More than half of earth’s freshwater comes from mountainous watersheds – areas of land that catch precipitation and drain to nearby streams, lakes, and rivers. These ecosystems provide services such as water filtration, nutrient cycling and carbon storage that can significantly impact the amount of clean, freshwater critical for energy production, agriculture, and municipal water supply.
Now that disturbances such as drought, wildfires, and floods mark what many consider the “new normal,” practitioners can no longer depend on historical trends to project how watersheds will behave in future years or decades. Instead, new ways to study watershed response to environmental changes are needed. However, watershed behavior is difficult to predict in part because areas within the same watershed can be very diverse. For example, one zone in a watershed may be exposed to different meteorological conditions, support very different plants, and have different soil and geology compared to an adjacent area. This variability occurs over multiple scales and elevations, posing challenges to studying how watersheds function holistically.
To characterize the heterogeneous bedrock-to-canopy compartments and their impacts of watershed function, the Watershed Function Scientific Focus Area led by Berkeley Lab used data from a mountainous headwater catchment in the Upper Colorado River Basin to develop a watershed zonation approach – a method that uses unsupervised machine learning to characterize entire watersheds by identifying zones of similar functioning and characteristics. A recent paper describes their new method.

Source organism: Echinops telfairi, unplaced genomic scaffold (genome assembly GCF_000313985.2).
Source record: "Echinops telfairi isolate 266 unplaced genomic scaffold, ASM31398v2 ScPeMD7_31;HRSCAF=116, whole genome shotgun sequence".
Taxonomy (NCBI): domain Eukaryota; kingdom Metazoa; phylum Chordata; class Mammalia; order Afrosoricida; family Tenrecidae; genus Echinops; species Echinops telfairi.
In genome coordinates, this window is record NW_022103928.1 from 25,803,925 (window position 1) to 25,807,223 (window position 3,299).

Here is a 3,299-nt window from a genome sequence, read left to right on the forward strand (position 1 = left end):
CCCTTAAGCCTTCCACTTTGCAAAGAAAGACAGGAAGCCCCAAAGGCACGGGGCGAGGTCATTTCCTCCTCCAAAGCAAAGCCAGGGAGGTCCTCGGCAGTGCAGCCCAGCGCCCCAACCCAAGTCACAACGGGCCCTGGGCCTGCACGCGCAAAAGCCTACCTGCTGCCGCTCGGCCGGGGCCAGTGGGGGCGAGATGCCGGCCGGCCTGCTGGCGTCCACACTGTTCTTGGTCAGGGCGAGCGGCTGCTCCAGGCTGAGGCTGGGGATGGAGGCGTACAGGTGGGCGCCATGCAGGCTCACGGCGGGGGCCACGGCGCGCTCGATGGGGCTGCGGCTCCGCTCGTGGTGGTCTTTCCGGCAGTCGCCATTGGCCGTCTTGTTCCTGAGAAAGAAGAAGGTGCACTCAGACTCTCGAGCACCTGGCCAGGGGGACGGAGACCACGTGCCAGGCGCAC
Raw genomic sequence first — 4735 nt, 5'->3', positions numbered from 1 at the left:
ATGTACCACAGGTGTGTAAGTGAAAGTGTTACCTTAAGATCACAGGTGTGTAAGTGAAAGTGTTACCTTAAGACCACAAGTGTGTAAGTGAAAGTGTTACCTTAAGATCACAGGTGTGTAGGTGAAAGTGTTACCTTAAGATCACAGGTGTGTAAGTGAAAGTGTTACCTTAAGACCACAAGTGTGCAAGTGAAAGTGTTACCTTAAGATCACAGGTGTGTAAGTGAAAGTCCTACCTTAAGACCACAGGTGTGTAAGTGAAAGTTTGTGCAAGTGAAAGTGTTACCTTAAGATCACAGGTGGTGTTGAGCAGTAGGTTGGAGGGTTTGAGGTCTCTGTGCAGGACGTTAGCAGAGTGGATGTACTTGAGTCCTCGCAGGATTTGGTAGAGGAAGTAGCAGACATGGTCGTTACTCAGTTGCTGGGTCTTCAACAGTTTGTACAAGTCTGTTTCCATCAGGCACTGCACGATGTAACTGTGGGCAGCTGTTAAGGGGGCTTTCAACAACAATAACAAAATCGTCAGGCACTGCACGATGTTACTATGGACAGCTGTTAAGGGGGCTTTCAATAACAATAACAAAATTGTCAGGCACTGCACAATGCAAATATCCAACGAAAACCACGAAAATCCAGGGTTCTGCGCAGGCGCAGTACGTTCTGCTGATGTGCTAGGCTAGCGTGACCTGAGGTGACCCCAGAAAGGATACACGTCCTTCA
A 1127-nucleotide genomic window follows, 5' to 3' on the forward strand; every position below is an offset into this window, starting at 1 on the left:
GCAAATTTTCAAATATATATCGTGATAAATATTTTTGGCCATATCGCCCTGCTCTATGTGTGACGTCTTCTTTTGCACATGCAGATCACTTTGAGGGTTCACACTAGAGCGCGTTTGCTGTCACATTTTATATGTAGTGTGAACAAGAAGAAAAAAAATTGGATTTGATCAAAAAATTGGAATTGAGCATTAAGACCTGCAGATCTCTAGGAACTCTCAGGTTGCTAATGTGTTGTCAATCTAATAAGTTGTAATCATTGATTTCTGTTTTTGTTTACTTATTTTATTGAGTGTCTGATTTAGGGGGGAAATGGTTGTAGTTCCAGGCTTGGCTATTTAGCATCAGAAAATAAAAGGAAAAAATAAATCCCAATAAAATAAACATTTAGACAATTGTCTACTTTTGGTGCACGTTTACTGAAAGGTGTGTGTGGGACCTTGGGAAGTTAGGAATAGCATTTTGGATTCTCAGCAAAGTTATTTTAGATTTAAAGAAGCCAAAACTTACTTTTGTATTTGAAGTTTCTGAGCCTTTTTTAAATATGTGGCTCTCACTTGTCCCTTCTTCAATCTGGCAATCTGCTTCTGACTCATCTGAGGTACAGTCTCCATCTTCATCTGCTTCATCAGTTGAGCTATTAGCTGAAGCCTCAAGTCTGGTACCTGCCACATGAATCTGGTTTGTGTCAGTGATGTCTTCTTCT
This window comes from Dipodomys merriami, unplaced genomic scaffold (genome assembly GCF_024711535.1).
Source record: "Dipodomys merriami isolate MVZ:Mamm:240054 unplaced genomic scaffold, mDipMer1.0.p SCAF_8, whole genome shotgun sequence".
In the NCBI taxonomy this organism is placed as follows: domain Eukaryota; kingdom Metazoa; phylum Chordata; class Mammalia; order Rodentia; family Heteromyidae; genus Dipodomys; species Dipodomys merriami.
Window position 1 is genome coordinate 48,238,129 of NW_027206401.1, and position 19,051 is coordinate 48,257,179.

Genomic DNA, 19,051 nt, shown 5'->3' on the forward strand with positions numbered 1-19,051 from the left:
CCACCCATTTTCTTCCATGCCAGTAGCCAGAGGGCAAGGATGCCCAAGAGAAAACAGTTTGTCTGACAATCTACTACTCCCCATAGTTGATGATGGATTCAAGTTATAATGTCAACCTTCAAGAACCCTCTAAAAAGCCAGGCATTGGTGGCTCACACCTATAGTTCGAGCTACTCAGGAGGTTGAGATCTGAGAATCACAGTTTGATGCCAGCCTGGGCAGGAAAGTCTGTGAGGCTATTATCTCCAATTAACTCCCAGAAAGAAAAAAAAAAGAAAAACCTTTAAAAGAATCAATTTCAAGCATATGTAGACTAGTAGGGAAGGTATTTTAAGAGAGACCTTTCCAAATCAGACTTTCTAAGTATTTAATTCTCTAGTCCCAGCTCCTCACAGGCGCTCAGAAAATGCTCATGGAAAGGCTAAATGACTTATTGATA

According to the lead author Haruko Wainwright, these “functional” zones, or watershed “zipcodes,” are expected to have a characteristic response to a perturbation. One functional zone might be conifer-dominated, north-facing hillside on granitic bedrock, while another could be south-facing meadow-dominated on shale bedrock. “These different zones are likely to respond uniquely to a perturbation such as early snowmelt or drought, and contribute a unique signature to the downgradient integrated water discharge and water-quality signature”, says Wainwright.
Co-author Susan Hubbard, former EESA Associate Lab Director and former lead for the Watershed Function SFA project, described the significance of this method. “Key watershed ‘data layers’ – which provide information about bedrock-through-canopy properties such as nutrient levels, water storage in soil, and temperature – are becoming more available using satellites and drones. This study shows how these data layers can be used to create 3D models, or ‘digital twins’ of complex watersheds.”
Wainwright explains that, “the study also shows how machine learning can be used with the data layers to identify watershed zonation, or watershed structure. This enables investigation of how the distinct zones respond to abrupt and gradual disturbances. Not only will the new zone-based approach help to address a longstanding watershed science question of ‘how much is enough’ when it comes to characterization datasets, but it will also allow for optimization of costly field campaigns and improve numerical prediction of how the watershed behaves as an aggregation of zones.”
As environmental disturbances occur more frequently and water demand continues to increase, the watershed zonation method allows for more accurate predictions of how watersheds will function in order to monitor and protect freshwater quality and quantity.